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WEBINAR: Cultural matters: A conversation about cultural and social capital
February 14 @ 12:00 pm - 1:30 pm MST
Dr. James Hale
Department of Sociology
Colorado State University
Institute for Social Capital
In this talk James Hale and Tristan Claridge will discuss the concept of cultural capital within the context of community development, as well as its connections to social capital. James and Tristan recently connected about a review paper that James and co-authors published last year in the Journal of Rural Studies entitled “A systematic review of cultural capital in US community development research”. After reviewing 123 United States based community development articles that deployed the concept of cultural capital, the study found there is a wide range of ways the concept is understood and used. Though often not well defined, the review suggests that it tends to be viewed as creative industries or amenities; a distinct social group; knowledge, values, attitudes, norms, and beliefs; place-based; and/or an exercise of power. It tends to be used in three ways in community development: as a resource that can be used to develop community, as something that needs to be preserved, or something that ought to shape the very efforts that aim to develop communities. The authors suggest that cultural capital can be viewed as a meta capital, that the concept highlights methodological tradeoffs, and that reflexivity is vital in deploying cultural capital.
James and Tristan have a number of questions for each other as they continue to unpack and expand beyond the paper further discussing the implications of different ways cultural capital is conceptualized and deployed; the role of researchers, practitioners, and community members; and the connections between cultural capital and social capital.
About the presenters:
Dr. James Hale is Research Scientist in the Department of Sociology at Colorado State University. He specializes in studying the socio-cultural, community, and governance dimensions of food systems, sustainability transitions, and development. James has spent time in both practitioner and research settings including working as a Peace Corps agroforestry agent in Malawi, helping spearhead alternative food network projects in Colorado, and leading related research projects at Colorado State University and the Colorado School of Public Health. He was also Postdoctoral Fellow at the Centre for Sustainability at the University of Otago in New Zealand examining social sustainability and accountability in agricultural industry. Currently he is doing engaged research on the socio-cultural, economic, civic, and institutional dimensions of community food systems and agricultural sustainability transitions such as improving soil health, food security, food sovereignty, and the adoption of agrivoltaics. James’ work has been published in journals such as Geoforum, Local Environment, Journal of Rural Studies, Community Development, Agriculture and Human Values, Social Science and Medicine, and Journal of Agriculture, Food Systems, and Community Development.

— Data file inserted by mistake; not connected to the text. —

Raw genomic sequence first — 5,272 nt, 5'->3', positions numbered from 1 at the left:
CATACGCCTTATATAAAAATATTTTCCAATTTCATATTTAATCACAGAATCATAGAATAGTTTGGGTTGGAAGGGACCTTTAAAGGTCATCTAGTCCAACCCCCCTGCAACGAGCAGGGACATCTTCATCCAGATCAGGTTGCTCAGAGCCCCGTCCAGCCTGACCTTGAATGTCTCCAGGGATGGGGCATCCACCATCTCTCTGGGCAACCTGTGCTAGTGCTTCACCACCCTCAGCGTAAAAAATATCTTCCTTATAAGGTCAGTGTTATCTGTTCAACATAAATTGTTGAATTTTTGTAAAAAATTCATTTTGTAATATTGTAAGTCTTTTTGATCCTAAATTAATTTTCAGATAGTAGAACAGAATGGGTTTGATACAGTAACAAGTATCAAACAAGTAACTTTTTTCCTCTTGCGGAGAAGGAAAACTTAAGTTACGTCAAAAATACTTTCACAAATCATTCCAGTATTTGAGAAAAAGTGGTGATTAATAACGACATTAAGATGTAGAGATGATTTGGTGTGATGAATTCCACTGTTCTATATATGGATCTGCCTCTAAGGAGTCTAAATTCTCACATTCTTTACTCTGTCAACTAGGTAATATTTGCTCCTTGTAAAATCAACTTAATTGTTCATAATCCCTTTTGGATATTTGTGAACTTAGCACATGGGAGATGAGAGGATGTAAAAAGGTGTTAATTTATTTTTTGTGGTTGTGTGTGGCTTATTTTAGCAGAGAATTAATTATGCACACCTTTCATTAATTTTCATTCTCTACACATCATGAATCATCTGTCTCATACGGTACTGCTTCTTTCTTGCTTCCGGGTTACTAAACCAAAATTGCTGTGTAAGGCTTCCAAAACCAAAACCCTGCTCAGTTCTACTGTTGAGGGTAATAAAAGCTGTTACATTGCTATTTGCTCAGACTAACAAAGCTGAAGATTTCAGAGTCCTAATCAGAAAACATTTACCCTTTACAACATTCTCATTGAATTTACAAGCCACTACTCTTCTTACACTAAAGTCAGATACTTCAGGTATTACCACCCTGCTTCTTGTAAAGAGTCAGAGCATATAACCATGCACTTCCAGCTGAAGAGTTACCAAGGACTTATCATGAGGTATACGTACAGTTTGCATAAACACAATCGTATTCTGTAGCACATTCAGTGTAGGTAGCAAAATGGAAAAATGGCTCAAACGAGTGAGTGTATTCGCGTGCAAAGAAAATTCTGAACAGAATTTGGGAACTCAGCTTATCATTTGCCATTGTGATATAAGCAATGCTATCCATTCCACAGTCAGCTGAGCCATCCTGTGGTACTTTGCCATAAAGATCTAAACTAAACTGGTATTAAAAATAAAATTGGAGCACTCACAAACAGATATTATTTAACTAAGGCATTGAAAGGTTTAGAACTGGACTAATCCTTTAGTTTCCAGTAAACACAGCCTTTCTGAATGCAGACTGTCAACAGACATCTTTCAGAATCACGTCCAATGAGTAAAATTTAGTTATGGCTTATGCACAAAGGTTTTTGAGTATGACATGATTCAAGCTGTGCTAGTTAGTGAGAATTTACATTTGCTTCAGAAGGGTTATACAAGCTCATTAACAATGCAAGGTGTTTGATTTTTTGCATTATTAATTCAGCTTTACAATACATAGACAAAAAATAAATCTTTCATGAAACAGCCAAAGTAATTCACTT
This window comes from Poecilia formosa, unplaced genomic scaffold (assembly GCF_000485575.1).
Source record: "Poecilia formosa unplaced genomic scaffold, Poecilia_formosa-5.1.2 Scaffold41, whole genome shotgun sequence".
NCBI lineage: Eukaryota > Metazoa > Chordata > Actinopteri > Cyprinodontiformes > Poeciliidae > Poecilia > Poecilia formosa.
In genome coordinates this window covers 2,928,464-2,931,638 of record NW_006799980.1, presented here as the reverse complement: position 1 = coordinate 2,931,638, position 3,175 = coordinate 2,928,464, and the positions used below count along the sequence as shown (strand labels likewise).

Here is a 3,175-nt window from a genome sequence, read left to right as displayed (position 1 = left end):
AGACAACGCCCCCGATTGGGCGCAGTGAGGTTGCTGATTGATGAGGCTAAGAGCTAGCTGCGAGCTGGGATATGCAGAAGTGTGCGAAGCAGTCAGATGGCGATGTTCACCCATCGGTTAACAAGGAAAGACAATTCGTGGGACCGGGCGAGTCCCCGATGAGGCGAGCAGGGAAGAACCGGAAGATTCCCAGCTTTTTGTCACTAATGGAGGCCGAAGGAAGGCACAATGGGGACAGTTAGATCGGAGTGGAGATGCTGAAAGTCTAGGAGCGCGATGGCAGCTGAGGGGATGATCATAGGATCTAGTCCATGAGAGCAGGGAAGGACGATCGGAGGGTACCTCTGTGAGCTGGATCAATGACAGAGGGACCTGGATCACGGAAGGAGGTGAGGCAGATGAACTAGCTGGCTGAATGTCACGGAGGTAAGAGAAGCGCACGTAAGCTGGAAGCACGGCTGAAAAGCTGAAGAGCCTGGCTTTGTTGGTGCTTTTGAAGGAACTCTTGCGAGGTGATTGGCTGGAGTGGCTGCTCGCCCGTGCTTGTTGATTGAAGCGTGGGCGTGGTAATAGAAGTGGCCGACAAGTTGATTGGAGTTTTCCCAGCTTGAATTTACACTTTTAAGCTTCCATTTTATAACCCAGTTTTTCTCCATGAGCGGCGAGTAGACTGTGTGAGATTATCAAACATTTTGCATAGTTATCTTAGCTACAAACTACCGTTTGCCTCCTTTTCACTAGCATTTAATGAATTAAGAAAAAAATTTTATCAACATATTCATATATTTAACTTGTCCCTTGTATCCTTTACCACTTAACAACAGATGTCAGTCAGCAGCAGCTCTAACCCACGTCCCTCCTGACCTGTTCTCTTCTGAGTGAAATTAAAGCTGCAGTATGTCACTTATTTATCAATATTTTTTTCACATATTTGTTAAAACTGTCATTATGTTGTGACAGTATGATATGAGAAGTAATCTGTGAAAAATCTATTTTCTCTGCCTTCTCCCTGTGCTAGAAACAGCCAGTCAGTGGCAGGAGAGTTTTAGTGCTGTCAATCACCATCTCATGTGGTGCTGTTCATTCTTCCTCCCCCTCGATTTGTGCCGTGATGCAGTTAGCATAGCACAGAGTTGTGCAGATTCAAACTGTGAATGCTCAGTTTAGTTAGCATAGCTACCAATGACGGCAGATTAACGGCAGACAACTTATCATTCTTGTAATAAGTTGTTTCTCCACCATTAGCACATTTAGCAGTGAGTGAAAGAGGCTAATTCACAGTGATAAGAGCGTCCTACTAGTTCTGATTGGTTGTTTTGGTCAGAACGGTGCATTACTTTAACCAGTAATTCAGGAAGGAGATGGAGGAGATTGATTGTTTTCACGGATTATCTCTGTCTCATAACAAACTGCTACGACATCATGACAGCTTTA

Tristan Claridge has been researching and applying social capital for over 20 years. Tristan is a geographer and environmental scientist with a passion for social processes and how social value is identified and communicated. Tristan has a deep and grounded understanding of social capital and its application, having worked on the concept from theoretical and practical perspectives. He draws on lessons from economics, sociology, political science, psychology, urban planning, and any other discipline that contributes understanding to the concept. In addition to his practical work with the concept, Tristan has been an active contributor to the academic debate about social capital. He has written over 200 open-access articles on social capital and related topics and is actively engaged in ongoing research.
About Our Webinar Series
This event is part of our regular webinar sessions for social capital researchers including PhD/master students. These sessions include invited presentations from prominent scholars as well as presentations by PhD students and experts in professional practice.
For social capital researchers, these sessions are an opportunity to hear about the latest social capital research and insights from scholars working on the concept. They can be a great way to connect with people, to get advice, discuss ideas or issues, get suggestions for literature to read, or you can just listen.
Are you researching social capital and want to present your research? Click here for more information and to submit a proposal.
Generally, presentations can be 20 to 45 mins. The content of your presentation will depend on your research stage.